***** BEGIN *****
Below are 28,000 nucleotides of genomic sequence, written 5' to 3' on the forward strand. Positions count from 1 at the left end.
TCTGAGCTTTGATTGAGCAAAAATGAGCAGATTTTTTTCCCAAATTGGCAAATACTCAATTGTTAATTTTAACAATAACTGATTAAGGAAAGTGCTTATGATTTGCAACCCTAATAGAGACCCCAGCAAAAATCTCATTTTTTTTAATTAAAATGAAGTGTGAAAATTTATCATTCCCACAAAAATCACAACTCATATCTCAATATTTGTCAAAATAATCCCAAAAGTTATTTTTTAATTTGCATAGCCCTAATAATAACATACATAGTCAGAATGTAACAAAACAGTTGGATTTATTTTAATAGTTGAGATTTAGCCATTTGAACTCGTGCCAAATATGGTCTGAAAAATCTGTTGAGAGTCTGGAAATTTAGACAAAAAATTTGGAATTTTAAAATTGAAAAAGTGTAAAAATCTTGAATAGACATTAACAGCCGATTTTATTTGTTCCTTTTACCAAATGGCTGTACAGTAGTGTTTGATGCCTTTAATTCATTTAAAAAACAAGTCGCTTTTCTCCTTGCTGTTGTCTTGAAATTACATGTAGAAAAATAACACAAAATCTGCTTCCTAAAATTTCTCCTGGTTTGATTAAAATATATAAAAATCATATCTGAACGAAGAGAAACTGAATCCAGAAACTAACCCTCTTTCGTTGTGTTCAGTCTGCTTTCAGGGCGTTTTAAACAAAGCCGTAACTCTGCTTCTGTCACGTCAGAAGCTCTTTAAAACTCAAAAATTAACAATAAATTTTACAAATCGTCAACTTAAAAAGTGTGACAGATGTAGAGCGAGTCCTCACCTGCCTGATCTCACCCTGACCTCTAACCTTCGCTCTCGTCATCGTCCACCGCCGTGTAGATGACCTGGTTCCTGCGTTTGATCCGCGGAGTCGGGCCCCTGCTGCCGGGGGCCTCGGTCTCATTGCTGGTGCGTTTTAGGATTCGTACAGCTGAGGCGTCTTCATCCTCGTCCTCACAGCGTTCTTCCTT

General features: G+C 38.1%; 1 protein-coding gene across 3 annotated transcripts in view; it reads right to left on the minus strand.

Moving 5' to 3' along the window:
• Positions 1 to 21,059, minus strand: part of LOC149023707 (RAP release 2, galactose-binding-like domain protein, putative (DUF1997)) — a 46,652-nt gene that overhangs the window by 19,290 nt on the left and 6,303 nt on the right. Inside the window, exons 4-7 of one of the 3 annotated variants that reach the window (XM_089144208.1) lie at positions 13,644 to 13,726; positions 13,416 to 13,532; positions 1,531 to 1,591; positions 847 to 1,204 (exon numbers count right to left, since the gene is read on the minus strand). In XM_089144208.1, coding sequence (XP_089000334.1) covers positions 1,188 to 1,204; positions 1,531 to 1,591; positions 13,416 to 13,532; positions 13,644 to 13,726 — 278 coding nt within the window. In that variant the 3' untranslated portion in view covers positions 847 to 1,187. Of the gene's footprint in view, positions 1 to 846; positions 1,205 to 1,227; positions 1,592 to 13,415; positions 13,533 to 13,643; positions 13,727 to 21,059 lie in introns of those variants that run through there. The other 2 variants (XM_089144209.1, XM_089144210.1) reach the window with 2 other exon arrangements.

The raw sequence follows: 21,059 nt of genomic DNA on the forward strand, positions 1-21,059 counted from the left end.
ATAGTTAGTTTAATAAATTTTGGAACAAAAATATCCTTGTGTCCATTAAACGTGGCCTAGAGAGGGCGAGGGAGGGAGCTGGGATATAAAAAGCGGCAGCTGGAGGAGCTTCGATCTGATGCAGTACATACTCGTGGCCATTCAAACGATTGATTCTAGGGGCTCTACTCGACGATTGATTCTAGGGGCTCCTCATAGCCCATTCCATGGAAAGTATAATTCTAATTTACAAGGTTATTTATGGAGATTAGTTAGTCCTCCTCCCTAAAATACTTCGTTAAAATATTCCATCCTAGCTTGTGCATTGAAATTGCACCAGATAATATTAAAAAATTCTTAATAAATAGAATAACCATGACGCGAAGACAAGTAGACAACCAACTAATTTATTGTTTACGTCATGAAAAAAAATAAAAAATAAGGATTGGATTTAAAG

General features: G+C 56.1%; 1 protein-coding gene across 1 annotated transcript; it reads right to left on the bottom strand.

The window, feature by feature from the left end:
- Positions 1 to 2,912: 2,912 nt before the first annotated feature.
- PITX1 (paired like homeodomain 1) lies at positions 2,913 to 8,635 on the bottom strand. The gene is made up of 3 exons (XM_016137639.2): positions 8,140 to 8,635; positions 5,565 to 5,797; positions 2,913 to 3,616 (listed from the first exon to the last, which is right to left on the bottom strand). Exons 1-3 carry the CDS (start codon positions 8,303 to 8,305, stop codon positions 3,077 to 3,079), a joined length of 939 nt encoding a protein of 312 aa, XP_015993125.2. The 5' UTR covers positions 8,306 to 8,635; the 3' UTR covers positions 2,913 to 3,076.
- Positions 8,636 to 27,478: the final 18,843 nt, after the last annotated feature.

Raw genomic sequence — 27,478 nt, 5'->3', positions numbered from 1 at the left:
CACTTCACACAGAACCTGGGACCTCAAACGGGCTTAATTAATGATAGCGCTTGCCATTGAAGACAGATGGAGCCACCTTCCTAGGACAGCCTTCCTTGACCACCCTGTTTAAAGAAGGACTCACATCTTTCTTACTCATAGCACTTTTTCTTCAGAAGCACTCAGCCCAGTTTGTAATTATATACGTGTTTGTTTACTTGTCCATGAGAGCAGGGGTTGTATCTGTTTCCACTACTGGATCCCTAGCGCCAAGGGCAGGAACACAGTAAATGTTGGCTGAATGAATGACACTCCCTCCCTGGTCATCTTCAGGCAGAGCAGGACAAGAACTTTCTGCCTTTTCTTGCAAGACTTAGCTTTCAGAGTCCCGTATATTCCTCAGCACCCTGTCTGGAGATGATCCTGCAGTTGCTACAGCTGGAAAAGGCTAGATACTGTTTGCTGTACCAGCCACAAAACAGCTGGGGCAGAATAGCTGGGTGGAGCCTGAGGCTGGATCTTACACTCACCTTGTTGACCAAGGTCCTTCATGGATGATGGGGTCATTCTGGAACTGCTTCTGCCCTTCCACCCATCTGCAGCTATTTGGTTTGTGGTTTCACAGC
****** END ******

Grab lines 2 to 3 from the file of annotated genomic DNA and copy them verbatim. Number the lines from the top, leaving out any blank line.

TCTGAGCTTTGATTGAGCAAAAATGAGCAGATTTTTTTCCCAAATTGGCAAATACTCAATTGTTAATTTTAACAATAACTGATTAAGGAAAGTGCTTATGATTTGCAACCCTAATAGAGACCCCAGCAAAAATCTCATTTTTTTTAATTAAAATGAAGTGTGAAAATTTATCATTCCCACAAAAATCACAACTCATATCTCAATATTTGTCAAAATAATCCCAAAAGTTATTTTTTAATTTGCATAGCCCTAATAATAACATACATAGTCAGAATGTAACAAAACAGTTGGATTTATTTTAATAGTTGAGATTTAGCCATTTGAACTCGTGCCAAATATGGTCTGAAAAATCTGTTGAGAGTCTGGAAATTTAGACAAAAAATTTGGAATTTTAAAATTGAAAAAGTGTAAAAATCTTGAATAGACATTAACAGCCGATTTTATTTGTTCCTTTTACCAAATGGCTGTACAGTAGTGTTTGATGCCTTTAATTCATTTAAAAAACAAGTCGCTTTTCTCCTTGCTGTTGTCTTGAAATTACATGTAGAAAAATAACACAAAATCTGCTTCCTAAAATTTCTCCTGGTTTGATTAAAATATATAAAAATCATATCTGAACGAAGAGAAACTGAATCCAGAAACTAACCCTCTTTCGTTGTGTTCAGTCTGCTTTCAGGGCGTTTTAAACAAAGCCGTAACTCTGCTTCTGTCACGTCAGAAGCTCTTTAAAACTCAAAAATTAACAATAAATTTTACAAATCGTCAACTTAAAAAGTGTGACAGATGTAGAGCGAGTCCTCACCTGCCTGATCTCACCCTGACCTCTAACCTTCGCTCTCGTCATCGTCCACCGCCGTGTAGATGACCTGGTTCCTGCGTTTGATCCGCGGAGTCGGGCCCCTGCTGCCGGGGGCCTCGGTCTCATTGCTGGTGCGTTTTAGGATTCGTACAGCTGAGGCGTCTTCATCCTCGTCCTCACAGCGTTCTTCCTT

General features: G+C 38.1%; 1 protein-coding gene across 3 annotated transcripts in view; it reads right to left on the minus strand.